‘Remote’, 1722 // fiction

First published on For Every Year (June 15th 2013) //

Sunken in the turmoil of a memory-foam mattress, Jacob stares at his blank television, his wife next to him, Anna, pear-shaped as a cashew apple ripe for harvest. They have straight backs and flat shoes like all good god-fearing natives.In the air, two floating cups of coffee, black, unsugared, appear from off-screen and pour out onto their closed mouths, until empty.
Add several hours: their swaddling-clothed newborn floating close by, its little button eyes watch over them judgementally. The baby’s hovering produces a hum; sound of an unthreatened UFO.
Suspended lightly in baby’s hands: the telescope, gold, extended; in its glass the baby’s eye, massive, blinking and marginally less button-like.
Jaco twists his neck to check that yes, they are still under surveillance.
Land ahoy, the baby whispers sarcastically, making eye contact.Jac untwists his neck and goes back to normal, sinking deeper into memory-foam.
As he falls deeper, Ja blinks twenty four times in a second – eyelashes going everywhere – and he repeats this act again to form one memory.
Then J does this thing with his lungs.Then Ann slyly switches eyes left-to-right and, not for the first time since our introduction, does so in a mode of suspicion.
J squeezes his eyelids shut and imagines ocean. The baby’s buzzing grows so loud into the room as to form a distraction. Jsqueezes his eyelids, harder and harder, until his eyeballs pop and drop back into his skull, so that he is blinded forever.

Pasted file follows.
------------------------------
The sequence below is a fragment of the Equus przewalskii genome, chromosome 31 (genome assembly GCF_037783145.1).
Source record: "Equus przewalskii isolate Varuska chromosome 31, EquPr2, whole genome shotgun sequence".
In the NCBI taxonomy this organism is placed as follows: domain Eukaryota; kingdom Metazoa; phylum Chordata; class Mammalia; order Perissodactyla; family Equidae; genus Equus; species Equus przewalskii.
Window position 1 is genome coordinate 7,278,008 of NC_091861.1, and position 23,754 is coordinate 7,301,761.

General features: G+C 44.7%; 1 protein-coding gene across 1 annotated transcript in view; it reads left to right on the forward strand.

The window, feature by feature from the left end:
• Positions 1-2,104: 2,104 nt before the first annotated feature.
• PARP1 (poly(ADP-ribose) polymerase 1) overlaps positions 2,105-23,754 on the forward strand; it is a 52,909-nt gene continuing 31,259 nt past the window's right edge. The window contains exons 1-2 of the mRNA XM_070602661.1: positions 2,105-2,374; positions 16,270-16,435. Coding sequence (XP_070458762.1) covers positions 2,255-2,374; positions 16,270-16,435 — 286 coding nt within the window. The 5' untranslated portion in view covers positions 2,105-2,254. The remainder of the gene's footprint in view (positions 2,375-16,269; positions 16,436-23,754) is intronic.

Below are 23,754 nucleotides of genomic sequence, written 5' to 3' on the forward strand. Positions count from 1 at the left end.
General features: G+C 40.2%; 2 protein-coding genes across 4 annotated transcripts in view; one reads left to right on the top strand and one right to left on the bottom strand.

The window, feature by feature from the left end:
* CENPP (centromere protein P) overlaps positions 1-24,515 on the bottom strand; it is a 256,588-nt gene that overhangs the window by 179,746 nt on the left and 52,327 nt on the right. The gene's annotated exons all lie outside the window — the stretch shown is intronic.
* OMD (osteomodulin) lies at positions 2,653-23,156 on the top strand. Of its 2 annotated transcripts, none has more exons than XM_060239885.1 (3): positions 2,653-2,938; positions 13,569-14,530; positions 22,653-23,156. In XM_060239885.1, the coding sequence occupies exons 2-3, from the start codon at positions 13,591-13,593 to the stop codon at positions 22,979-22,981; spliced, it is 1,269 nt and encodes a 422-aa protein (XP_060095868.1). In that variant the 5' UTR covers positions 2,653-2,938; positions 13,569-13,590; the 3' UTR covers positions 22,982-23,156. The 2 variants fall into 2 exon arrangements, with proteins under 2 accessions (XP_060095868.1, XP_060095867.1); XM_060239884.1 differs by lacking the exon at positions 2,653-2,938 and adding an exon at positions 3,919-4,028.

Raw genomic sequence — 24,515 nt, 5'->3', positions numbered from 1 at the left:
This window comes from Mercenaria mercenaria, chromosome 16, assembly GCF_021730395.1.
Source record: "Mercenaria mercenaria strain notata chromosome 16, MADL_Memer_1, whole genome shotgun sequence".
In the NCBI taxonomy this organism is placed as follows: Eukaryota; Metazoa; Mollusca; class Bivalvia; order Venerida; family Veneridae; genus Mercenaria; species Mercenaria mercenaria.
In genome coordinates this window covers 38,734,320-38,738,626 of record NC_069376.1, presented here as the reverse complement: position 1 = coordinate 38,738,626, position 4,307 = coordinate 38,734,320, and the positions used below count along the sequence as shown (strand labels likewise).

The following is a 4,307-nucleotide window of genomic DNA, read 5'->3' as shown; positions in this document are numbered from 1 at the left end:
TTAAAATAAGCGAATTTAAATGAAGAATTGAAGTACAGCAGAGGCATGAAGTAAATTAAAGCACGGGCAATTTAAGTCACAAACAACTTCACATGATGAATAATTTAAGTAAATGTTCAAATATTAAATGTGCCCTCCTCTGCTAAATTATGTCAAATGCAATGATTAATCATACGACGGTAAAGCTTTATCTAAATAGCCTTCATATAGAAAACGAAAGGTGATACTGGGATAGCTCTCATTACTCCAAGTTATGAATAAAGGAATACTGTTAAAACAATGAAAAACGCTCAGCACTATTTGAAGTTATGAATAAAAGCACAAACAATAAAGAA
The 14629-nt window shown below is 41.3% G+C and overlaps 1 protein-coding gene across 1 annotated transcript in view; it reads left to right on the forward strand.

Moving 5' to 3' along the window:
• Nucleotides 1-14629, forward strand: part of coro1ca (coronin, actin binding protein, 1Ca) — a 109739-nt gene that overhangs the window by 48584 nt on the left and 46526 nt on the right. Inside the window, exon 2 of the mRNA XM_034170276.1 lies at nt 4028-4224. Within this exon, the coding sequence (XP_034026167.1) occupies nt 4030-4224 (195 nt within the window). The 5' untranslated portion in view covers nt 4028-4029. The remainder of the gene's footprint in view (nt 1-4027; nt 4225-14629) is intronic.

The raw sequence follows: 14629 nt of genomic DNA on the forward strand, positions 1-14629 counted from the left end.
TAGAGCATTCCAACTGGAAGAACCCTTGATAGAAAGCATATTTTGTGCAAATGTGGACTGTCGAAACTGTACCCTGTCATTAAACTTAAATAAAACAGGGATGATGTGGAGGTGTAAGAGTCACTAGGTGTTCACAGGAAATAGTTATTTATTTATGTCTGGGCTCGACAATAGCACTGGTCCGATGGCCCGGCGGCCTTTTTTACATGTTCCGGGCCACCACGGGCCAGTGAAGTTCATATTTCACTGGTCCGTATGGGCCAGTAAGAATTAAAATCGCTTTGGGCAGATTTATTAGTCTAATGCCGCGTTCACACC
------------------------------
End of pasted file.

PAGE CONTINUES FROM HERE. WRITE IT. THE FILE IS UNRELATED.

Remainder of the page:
All things, including air,
should afford the oculars
a bustier relief
, the baby announces,
as if crying.
J is crying now too. He is blinking twenty four times in a second but has no eyeballs to moisturise. He is distraught at having misplaced his eyeballs.
Baby lowers its telescope and is being up front when it says, more friendly than before:
Don’t worry about it.
I am a seed, not a nut,
and you my false fruit
, whilst blocking the television with its dangly blanket.

Repeat after me
, the baby begins, then gives up and falls too into depressed sobbing.
The hum grows more electric and crackles with its watery atmosphere.
Add several hours: baby floats over mother, slow, its depressive tears descending steadily through air, and splashing onto her pupils. (Their heads are approximately one half foot apart.) Babyis accurate when it drops tears onto moth’s eyeball. An electric situation.
Moth nods, floats tear-drop up into baby, doing the best she can.Baby does a face when it lands. Mother blinks up, tears swapping eyeballs in steady streams.
‘Er what are you going to do about this, Jacob?’ Ann enquires.
Baby looks at them, expectant of answers.
The room is quiet, blank television watching on.
Baby tosses telescope sideways, lifts TV remote and aims it somewhat vaguely.
With an open palm, baby presses down on POWER, saysPOWER in a deep voice, and they each wait patiently for the effect to take hold.
The TV fizzles, winks on, winks again, and produces in its rectangle the image.
The image:
flickering one into the next, then the next, and the next, and so on, until, received by their human eyeballs, it produces an illusion of movement, an illusion of life, equal parts this, equal parts that.
Baby floats over (italic), weeping.
Blind, (italic) says, in answer to the question:
“I am only Easter Island. I am only false fruit,”
and his sockets fill like boats
with salt water and colonies
while room explodes.